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The Div Akwan Flings Rustam into the Sea, from the Shahnama of Firdausi

Accession Number
1963/1.53

Title
The Div Akwan Flings Rustam into the Sea, from the Shahnama of Firdausi

Artist(s)
Iranian

Artist Nationality
Iranian

Object Creation Date
circa 1460

Medium & Support
ink, opaque watercolor, and gold leaf on paper

Dimensions
10 1/2 in. x 7 in. ( 26.7 cm x 17.8 cm )

Credit Line
Museum Purchase

Label copy
Reports had come to Shah Kai Khusrau of a mysterious beast ravaging the herds in the countryside. Recognizing that it was a magical div (demon), he summoned Rustam to deal with the problem. Rustam soon came upon the creature, but every time he tried to lasso or spear it, it disappeared. Exhausted,
He watered Rakhsh and sank to sleep fordone,
But first ungirthed his steed, took off the saddle
To use its poplar pummel as his pillow,
And spread beside the spring his saddle-cloth
For sleep while Rakhsh to pasturage sped forth.
When from afar Akwan saw Rustam sleeping
He came as swift as wind, delved round about
The place where Rustam lay, and raised it skyward.

Then said Akwan to Rustam in his plight:
“Now, elephantine chieftain! take thy choice
To fall upon the mountains or the waves;
So whither shall I fling thee far from men?”
The elephantine hero communed thus:
“In every case naught bettereth artifice.
He will do contrary to what I say;
He will not recognise an oath or keep
A pact. If I say, ‘Throw me in the sea,’
Then will this evil-natured Ahriman*
Fling me upon the mountains, dash me there
To pieces, and destroy me. I must use
Some scheme to make him fling me into water. …”
Warner, III, 276–77
The encounter with the Div Akwan is the only moment in the Shahnama where Rustam is overpowered and must rely on his wits alone to survive. The artist of this page has managed to suggest both Rustam’s helplessness and his resolve: the lion-faced Akwan holds Rustam overhead as easily as a waiter manages a tray, while Rustam grasps his sword to prepare for the worst. (It may appear that Akwan is wounded due to some damage to the page.)
* Ahriman, sometimes translated as “the devil,” is the destructive force according to Zoroastrian teachings.
———
Maribeth Graybill, Senior Curator of Asian Art
Exhibited in "A Medieval Masterpiece from Baghdad: the Ann Arbor Shahnama"
August 14 through December 19, 2004

Subject matter
He watered Rakhsh and sank to sleep fordone,
But first ungirthed his steed, took off the saddle
To use its poplar pummel as his pillow,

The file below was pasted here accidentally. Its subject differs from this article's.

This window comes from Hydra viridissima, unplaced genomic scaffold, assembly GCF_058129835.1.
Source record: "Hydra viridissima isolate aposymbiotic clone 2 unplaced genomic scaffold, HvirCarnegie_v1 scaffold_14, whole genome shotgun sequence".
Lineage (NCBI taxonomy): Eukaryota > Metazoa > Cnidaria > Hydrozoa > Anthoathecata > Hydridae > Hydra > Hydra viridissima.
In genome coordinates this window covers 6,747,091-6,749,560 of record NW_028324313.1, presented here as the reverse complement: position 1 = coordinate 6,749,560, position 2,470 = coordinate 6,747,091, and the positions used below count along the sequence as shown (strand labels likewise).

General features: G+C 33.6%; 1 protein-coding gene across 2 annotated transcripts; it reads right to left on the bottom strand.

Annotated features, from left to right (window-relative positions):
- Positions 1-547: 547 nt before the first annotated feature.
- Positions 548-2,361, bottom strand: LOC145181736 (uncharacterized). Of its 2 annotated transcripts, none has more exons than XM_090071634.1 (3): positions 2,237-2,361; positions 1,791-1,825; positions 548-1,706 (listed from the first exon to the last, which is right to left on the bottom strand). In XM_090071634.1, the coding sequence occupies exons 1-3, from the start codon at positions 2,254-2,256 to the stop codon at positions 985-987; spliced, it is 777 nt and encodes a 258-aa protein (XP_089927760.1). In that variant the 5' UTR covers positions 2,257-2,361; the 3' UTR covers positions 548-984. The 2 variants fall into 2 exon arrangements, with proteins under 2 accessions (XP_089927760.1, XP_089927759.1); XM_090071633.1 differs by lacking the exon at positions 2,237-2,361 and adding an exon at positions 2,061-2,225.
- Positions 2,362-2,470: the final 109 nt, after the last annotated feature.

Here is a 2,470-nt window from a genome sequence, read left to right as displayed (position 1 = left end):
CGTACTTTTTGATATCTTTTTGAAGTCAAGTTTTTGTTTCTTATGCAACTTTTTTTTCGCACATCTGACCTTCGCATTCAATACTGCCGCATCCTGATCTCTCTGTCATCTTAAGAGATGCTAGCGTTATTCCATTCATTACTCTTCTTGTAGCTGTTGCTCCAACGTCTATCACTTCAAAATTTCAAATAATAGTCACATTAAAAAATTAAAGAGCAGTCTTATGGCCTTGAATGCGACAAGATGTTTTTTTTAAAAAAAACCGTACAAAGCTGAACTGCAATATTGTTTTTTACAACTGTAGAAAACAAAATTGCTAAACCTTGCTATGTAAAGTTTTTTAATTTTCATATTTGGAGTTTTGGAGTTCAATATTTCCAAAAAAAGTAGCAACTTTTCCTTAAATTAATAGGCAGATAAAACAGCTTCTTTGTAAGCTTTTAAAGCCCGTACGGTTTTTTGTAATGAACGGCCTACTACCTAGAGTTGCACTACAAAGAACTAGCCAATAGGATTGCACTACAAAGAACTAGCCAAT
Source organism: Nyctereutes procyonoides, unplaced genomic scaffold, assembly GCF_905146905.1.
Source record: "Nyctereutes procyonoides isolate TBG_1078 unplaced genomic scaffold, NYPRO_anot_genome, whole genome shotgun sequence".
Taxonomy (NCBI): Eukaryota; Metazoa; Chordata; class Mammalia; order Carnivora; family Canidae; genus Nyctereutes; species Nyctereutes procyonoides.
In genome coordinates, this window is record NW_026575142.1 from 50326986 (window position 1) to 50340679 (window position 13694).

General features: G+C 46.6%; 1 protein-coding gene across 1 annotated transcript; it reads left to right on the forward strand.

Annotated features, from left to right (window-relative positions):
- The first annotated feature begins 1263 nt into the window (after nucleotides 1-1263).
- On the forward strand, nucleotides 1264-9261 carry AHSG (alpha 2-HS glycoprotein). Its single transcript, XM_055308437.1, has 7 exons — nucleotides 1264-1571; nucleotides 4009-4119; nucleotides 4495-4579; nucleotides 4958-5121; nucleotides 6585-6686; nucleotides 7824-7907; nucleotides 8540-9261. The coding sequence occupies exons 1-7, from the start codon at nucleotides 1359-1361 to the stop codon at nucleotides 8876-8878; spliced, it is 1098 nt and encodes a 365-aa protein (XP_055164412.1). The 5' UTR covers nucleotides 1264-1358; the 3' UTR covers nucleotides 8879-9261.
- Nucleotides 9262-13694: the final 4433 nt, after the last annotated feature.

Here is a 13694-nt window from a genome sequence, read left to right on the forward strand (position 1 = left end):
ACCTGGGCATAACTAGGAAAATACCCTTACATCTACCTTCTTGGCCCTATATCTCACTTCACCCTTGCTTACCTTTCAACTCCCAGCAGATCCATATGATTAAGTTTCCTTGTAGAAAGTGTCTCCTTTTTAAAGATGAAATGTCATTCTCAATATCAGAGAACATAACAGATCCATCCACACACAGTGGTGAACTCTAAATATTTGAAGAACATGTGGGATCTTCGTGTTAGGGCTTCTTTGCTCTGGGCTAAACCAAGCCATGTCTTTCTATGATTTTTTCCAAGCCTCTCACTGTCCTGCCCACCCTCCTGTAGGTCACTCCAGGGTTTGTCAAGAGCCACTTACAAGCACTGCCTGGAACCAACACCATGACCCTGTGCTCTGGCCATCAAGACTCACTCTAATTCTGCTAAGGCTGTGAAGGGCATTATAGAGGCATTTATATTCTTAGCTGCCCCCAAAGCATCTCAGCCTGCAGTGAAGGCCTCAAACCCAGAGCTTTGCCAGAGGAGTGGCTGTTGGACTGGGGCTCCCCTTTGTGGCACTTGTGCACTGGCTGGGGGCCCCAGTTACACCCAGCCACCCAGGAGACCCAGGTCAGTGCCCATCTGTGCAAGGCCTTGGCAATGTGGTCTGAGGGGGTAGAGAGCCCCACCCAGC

And spread beside the spring his saddle-cloth
For sleep while Rakhsh to pasturage sped forth.
When from afar Akwan saw Rustam sleeping
He came as swift as wind, delved round about
The place where Rustam lay, and raised it skyward.

Then said Akwan to Rustam in his plight:
“Now, elephantine chieftain! take thy choice
To fall upon the mountains or the waves;
So whither shall I fling thee far from men?”
The elephantine hero communed thus:
“In every case naught bettereth artifice.
He will do contrary to what I say;
He will not recognise an oath or keep
A pact. If I say, ‘Throw me in the sea,’
Then will this evil-natured Ahriman*
Fling me upon the mountains, dash me there
To pieces, and destroy me. I must use
Some scheme to make him fling me into water. …”

Physical Description
This Persian miniature is attributed to the Shiraz and Timurid schools, ca. 1460. The painting is done in ink, opaque watercolor and gold leaf on paper. The scene, The Div Akwan Flings Rustam into the Sea, is part of the Shahnama of Firdausi, the Persian book of kings. 

Primary Object Classification
Painting

Collection Area
Western

Rights
If you are interested in using an image for a publication, please visit http://umma.umich.edu/request-image for more information and to fill out the online Image Rights and Reproductions Request Form.

Keywords
Iranian Islamic painting styles after the Mongols
Iranian Islamic styles after the Mongols
Shahnama
Timurid
Timurid painting styles
calligraphy (visual works)
gold leaf
gouaches (paintings)
miniatures (paintings)
seas
shahs
watercolor painting (technique)

9 Related Resources

Arts from Persia and Iran
(Part of: Ancient and Classical Civilizations)
Before 1492
(Part of 3 Learning Collections)
Death Personified
(Part of 5 Learning Collections)
Visual Adaptations of Literature
(Part of 2 Learning Collections)
Shahnama, the Persian Book of Kings
(Part of: Shahnama, The Persian Book of Kings     )
The Age of Heroes 
(Part of: Shahnama, The Persian Book of Kings     )
Visual Cultures of Islam- Manuscripts 
(Part of: Visual Cultures of Islam )

& Author Notes

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